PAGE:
Paulie Gee’s Slice Shop

Greenpoint Restaurants Rack Up End of Year Accolades

Greenpoint newcomer Di An Di’s menu options

The end of year lists and awards for new Greenpoint restaurants keep piling up. While Greenpoint has plenty of under the radar affordable eats, some higher end establishments like Oxomoco (128 Greenpoint Ave.), which currently holds the neighborhoods’ only Michelin star, continue to win praise.

French-Canadian restaurant Chez Ma Tante (90 Calyer St.) was awarded “neighborhood restaurant of the year” by Eater NY, as voted by their readers for “serving clean, flavorful fare with just enough edge to keep things interesting. That means dishes like a pig’s head terrine next to a particularly stunning Caesar salad, or a pate as an appetizer before a standout chicken confit.”

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Thanks @eater_ny for awarding us best neighbor hood restaurant! But also thanks to all our neighbours!

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The modern Vietnamese restaurant Di An Di (68 Greenpoint Ave) was voted in the same reader’s poll as having “best design of the year,” for its “neutral palettes, neon signs, rounded corners, copper-colored accents, and lots and lots of well-placed plants.” The pho is great too.

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Pre-service 📸 by @missamychan ❤

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The”top NYC restaurant newcomers of 2018” list as identified by editors in a separate Eater NY post shouts out Di an Di and Paulie Gee’s Slice Shop (110 Franklin St.) for their quality food. Hint: you should really try Paulie Gee’s Freddy Prince slice that includes a hidden bottom crust of full of sesame seeds.

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When One Bar Closes, Another Restaurant Opens

During the past year, there have been whispers that a Greenpoint institution would be closing. When Park Luncheonette closed its doors, those of us who’d heard the rumors held our breath, hoping that it wouldn’t be true. But the future of Bar Matchless does not look good. As far as we know, the building is in the process of being sold with the bar’s lease being up at the beginning of the new year. It is possible that they will keep the Bar Matchless dream alive by relocating. We’ve reached out to Bar Matchless for a comment, but have yet to hear back.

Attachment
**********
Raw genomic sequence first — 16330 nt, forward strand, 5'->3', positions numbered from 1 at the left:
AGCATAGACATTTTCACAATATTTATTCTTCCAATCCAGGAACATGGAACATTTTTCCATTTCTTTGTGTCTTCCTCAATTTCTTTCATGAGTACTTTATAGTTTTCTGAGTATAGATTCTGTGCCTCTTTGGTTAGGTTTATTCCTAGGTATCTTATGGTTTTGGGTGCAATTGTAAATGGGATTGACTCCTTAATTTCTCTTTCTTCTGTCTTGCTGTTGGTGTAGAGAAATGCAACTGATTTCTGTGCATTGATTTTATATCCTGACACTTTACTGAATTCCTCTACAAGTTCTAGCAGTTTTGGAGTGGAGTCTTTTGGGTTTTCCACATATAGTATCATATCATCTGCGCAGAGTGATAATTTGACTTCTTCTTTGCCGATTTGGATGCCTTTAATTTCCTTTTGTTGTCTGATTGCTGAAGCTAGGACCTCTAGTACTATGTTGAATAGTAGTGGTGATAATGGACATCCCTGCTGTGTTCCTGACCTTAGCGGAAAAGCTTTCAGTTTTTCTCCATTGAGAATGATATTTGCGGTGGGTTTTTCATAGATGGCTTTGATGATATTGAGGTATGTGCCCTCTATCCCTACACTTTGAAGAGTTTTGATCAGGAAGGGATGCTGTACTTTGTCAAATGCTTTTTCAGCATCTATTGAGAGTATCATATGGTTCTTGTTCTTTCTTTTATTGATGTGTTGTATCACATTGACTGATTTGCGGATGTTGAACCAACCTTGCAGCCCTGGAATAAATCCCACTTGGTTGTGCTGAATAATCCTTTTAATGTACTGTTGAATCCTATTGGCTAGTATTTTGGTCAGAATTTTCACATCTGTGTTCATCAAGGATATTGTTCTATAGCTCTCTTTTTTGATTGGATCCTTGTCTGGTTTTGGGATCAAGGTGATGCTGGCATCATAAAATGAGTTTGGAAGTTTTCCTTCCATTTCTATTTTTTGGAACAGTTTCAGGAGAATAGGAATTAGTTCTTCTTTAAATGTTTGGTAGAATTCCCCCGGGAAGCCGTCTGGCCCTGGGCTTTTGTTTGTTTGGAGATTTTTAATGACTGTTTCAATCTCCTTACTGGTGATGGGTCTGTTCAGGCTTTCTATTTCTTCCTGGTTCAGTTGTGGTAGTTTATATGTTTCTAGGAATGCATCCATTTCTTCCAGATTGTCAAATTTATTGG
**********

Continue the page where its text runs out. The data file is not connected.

12/13 Update: We’ve heard back from Bar Matchless and the rumors are true. The building has been sold.

Further down Manhattan Avenue, Fresh Stop (975 Manhattan Ave) is closing its doors this week, ending another option for fresh produce north of India Street. It’s an “everything must go” situation as the building is being razed.

Over in Williamsburg, we have another closing though this is not as traumatic. Claus Meyer, one of the Scandinavian chefs behind Norman in A/D/O, has closed his Williamsburg bakery, Meyers Bageri. The bakery was located at 667 Driggs Ave, in the former Margot Patisserie space. Meyers Bageri will be available for private events though and Meyer can now focus on his upcoming Williamsburg project with Mads Refslund. Continue reading

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New Restaurants Are Coming To Franklin Street

Glasserie’s sister restaurant, BarGlory, is open.  Image: BarGlory/Instagram

At the beginning of this year, things looked bleak food-wise on Franklin Street Cassette, Jimmy’s, Brooklyn Label, Mr. Souvlaki, and Mrs. Kim’s had all gone dark during the end of 2016 or first few months of 2017. The space in Franklin Guesthouse that looks like it should be a restaurant was most definitely not yet a restaurant. We could still get sandwiches at Eagle Trading Company (258 Franklin St), tacos at Vamos Al Tequila (162 Frankin St), or enjoy the back garden of Anella (222 Franklin St), but the empty restaurants reminded us of what we couldn’t have. Luckily, those holes have been slowly filling in and this fall will be glorious for Franklin St.

First, there was Chez Ma Tante (90 Calyer St) in the former Jimmy’s space (yes, go get the beef tartare). Of course, one of our newest chill spots is Threes at Franklin + Kent (113 Franklin St). Then, we noticed that the Franklin Guesthouse restaurant space is finally fully operational. The new spot at 214 Franklin Street is called “BarGlory” and is the sister restaurant of Glasserie. The menu is a little light with most of the sections only giving you three options, but there does seem to be something for meat-eaters and vegetarians alike. The dishes incorporate a number of East Asian ingredients including Korean kuksu, Japanese togarashi noodles, and Chinese tea eggs. The cocktails are going for $13, with several pét-nat, draft wine, and beer options. Currently, they are only open for dinner, with breakfast and lunch coming soon. Continue reading

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